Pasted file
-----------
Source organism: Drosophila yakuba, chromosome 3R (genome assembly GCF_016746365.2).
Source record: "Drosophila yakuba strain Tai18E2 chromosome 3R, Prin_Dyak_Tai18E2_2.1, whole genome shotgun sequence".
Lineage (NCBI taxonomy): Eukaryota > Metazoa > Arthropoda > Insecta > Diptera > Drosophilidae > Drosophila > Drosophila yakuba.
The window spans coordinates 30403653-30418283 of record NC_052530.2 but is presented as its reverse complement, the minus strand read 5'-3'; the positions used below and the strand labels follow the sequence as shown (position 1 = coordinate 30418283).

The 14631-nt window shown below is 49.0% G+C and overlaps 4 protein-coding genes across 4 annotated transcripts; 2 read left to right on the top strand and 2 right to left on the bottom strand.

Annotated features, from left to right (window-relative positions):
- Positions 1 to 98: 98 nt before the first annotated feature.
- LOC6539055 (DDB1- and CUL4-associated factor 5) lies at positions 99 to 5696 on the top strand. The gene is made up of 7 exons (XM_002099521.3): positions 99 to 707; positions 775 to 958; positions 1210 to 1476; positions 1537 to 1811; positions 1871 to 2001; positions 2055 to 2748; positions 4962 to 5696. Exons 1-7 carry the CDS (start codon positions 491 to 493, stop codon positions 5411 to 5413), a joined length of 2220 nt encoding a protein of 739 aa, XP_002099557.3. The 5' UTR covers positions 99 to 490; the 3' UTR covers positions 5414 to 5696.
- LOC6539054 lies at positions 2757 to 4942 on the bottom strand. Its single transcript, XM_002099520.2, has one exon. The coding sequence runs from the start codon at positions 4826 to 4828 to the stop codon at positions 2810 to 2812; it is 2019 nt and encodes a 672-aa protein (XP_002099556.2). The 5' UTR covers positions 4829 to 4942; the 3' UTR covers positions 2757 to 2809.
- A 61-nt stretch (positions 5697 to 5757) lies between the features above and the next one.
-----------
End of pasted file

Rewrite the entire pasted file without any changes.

Source organism: Drosophila yakuba, chromosome 3R (genome assembly GCF_016746365.2).
Source record: "Drosophila yakuba strain Tai18E2 chromosome 3R, Prin_Dyak_Tai18E2_2.1, whole genome shotgun sequence".
Lineage (NCBI taxonomy): Eukaryota > Metazoa > Arthropoda > Insecta > Diptera > Drosophilidae > Drosophila > Drosophila yakuba.
The window spans coordinates 30403653-30418283 of record NC_052530.2 but is presented as its reverse complement, the minus strand read 5'-3'; the positions used below and the strand labels follow the sequence as shown (position 1 = coordinate 30418283).

The 14631-nt window shown below is 49.0% G+C and overlaps 4 protein-coding genes across 4 annotated transcripts; 2 read left to right on the top strand and 2 right to left on the bottom strand.

Annotated features, from left to right (window-relative positions):
- Positions 1 to 98: 98 nt before the first annotated feature.
- LOC6539055 (DDB1- and CUL4-associated factor 5) lies at positions 99 to 5696 on the top strand. The gene is made up of 7 exons (XM_002099521.3): positions 99 to 707; positions 775 to 958; positions 1210 to 1476; positions 1537 to 1811; positions 1871 to 2001; positions 2055 to 2748; positions 4962 to 5696. Exons 1-7 carry the CDS (start codon positions 491 to 493, stop codon positions 5411 to 5413), a joined length of 2220 nt encoding a protein of 739 aa, XP_002099557.3. The 5' UTR covers positions 99 to 490; the 3' UTR covers positions 5414 to 5696.
- LOC6539054 lies at positions 2757 to 4942 on the bottom strand. Its single transcript, XM_002099520.2, has one exon. The coding sequence runs from the start codon at positions 4826 to 4828 to the stop codon at positions 2810 to 2812; it is 2019 nt and encodes a 672-aa protein (XP_002099556.2). The 5' UTR covers positions 4829 to 4942; the 3' UTR covers positions 2757 to 2809.
- A 61-nt stretch (positions 5697 to 5757) lies between the features above and the next one.